Rotary Manor art studio program helps seniors achieve sense of accomplishment

By on January 26, 2016
Fred Richter is a regular participant in the art classes being held at Rotary Manor in Dawson Creek. Photo: Stacy Thomas

Fred Richter is a regular participant in the art classes being held at Rotary Manor in Dawson Creek. Photo: Stacy Thomas

DAWSON CREEK – Rotary Manor residents have been spending the last year and a half honing their artistic skills, and the results were exhibited at a show at the Manor on Jan. 15.

Subjects ranged from still-lifes to objects, people and places from the artists’ memories, which they say gives them a relaxing way to remember.

One such artist, Fred Richter, worked in the resoration of  vintage cars for 44 years in Pouce Coupe, including airbrushing murals and embellishments onto classic vehicles.

That stopped when he had a stroke and lost the use of his right hand, and through the “art studio” program at Rotary Manor, has been learning to draw again with his left hand.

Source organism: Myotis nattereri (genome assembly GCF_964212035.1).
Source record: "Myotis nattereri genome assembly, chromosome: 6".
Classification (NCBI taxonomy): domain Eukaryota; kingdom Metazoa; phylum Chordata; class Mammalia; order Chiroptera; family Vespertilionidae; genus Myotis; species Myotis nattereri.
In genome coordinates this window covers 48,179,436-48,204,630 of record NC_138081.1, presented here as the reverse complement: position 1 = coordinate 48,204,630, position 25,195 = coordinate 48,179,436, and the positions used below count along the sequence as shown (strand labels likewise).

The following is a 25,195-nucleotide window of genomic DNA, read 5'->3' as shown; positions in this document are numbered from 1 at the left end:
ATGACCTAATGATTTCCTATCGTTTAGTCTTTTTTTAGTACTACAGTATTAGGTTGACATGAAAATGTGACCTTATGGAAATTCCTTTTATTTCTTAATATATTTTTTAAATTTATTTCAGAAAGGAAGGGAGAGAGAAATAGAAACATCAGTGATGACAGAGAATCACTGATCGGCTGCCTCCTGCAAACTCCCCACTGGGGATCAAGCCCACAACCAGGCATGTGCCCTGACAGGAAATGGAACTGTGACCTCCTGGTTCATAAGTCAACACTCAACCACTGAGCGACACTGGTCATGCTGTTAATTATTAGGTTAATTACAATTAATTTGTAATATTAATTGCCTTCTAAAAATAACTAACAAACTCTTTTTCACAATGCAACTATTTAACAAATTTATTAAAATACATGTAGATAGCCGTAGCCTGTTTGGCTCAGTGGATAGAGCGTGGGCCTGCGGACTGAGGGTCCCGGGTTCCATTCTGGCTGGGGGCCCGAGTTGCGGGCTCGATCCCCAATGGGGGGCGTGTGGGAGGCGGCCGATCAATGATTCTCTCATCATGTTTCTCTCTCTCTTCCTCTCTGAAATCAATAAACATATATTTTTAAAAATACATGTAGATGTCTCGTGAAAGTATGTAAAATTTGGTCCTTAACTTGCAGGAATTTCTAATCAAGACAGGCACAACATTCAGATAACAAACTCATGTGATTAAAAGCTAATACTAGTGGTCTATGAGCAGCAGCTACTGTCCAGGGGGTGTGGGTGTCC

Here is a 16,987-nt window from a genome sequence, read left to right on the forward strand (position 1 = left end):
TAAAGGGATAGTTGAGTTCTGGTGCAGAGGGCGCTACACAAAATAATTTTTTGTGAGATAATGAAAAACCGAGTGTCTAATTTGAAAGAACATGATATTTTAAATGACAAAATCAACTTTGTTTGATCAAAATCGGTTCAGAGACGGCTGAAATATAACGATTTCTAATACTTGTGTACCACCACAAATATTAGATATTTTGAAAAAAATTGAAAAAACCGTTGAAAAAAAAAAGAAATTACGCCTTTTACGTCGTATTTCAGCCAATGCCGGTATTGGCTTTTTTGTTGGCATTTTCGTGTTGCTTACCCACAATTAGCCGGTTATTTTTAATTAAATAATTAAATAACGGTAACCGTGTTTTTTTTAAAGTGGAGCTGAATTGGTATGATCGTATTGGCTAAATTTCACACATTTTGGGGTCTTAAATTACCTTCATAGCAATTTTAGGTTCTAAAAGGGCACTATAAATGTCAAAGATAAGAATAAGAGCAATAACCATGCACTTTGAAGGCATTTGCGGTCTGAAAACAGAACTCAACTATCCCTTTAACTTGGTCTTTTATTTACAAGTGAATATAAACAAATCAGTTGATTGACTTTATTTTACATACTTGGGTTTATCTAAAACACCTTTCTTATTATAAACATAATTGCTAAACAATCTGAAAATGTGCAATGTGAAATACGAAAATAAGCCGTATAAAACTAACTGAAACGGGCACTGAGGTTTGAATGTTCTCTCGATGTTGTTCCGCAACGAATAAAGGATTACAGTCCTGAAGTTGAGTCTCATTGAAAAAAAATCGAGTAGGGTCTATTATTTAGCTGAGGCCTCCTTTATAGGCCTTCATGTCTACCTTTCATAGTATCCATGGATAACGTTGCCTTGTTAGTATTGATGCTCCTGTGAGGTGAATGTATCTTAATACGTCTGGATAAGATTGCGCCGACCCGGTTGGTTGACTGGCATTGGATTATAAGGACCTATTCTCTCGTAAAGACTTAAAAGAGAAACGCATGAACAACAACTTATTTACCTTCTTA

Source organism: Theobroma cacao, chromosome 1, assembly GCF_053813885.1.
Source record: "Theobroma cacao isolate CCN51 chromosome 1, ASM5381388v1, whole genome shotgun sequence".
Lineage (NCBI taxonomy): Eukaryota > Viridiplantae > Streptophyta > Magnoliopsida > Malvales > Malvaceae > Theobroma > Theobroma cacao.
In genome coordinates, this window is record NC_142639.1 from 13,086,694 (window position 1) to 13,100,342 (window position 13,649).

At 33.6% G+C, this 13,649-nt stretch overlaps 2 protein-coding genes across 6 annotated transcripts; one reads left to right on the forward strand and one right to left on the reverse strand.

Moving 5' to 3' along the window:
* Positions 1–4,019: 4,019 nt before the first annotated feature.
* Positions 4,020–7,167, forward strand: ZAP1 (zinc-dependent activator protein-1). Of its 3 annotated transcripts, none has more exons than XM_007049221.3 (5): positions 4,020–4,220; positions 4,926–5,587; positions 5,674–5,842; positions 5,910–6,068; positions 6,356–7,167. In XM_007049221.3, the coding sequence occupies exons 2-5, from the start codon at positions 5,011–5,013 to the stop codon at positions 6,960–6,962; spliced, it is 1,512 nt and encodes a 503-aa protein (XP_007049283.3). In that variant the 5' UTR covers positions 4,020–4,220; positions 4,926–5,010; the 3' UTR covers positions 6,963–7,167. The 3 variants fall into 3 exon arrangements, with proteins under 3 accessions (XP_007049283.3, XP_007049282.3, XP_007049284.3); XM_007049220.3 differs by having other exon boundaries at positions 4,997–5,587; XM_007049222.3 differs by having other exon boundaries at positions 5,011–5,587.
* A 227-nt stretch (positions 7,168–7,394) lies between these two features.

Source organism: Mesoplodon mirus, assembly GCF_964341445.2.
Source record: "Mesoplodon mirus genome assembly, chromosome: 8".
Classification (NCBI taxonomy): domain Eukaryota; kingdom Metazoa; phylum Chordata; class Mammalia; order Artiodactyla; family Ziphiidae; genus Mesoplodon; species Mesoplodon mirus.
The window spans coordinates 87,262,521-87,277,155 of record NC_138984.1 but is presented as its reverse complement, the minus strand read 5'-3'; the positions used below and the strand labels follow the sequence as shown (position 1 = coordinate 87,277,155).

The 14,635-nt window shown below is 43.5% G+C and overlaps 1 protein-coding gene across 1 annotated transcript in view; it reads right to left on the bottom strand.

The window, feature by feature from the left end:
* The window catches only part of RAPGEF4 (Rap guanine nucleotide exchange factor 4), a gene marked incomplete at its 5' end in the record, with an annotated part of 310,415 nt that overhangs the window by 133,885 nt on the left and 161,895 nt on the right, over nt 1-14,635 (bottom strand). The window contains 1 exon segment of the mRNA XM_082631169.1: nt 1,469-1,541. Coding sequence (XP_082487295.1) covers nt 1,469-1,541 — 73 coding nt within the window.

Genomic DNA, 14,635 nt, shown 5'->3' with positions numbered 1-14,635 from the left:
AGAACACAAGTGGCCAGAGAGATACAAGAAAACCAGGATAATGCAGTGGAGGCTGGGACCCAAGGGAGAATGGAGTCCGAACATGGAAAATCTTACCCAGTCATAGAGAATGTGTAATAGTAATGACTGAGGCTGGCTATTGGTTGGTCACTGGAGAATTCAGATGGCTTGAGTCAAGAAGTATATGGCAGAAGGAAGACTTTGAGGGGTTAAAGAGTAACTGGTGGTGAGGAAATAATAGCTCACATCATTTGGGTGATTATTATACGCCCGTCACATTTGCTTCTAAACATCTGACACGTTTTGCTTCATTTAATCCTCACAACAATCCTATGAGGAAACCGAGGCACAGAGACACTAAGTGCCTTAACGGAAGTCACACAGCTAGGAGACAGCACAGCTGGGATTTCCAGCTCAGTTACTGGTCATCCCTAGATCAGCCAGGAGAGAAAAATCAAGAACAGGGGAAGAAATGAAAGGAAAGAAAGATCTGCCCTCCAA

“It was pretty hard, at first I couldn’t even write my name with my left hand,” said Richter. “I love it, I used to do airbrushing on cars, flame jobs and murals, before the stroke, but now I can only do on paper with my left hand.”

Richter draws purely from his own memory: cars, tractors, even a snowmobile which he owned while on his farm.

Eleanor Belfour also paints and draws from memory, and from her imagination, and said that the art classes have given her a feeling of satisfaction, at getting a job done.

“It’s pretty good, actually,” she told Northeast News.

Agatha Lillico, Rotary Manor’s Recreation Aide, who organizes the art classes (herself a trained artist) says she sees the therapeutic effects that artistic expression brings to her students.

“It feels great for them to achieve something which they didn’t think they were able to do,” said Lillico.

“They forget about the past, they forget about their problems, they don’t think about the future, just right now, everything is in the moment of creation.”

The art studio includes sharing the art works with all the residents of the Manor, and receiving feedback, which Lillico says is another positive experience for the artists.

The exhibition on Jan. 15, the first of the program, featured 100 artworks made by 19 residents.

“We know that supporting activities such as the arts can help keep seniors’ minds sharp,” said Mike Bernier, Peace River South MLA in a press release.

“I hope Dawson Creek residents had a chance to stop by and see local artistic flair.”

Caricatures by a Rotary Manor resident. Photo: Stacy Thomas

Caricatures by a Rotary Manor resident. Photo: Stacy Thomas

Stacy Thomas

news@northeastnews.ca

Leave a Reply

Your email address will not be published. Required fields are marked *

*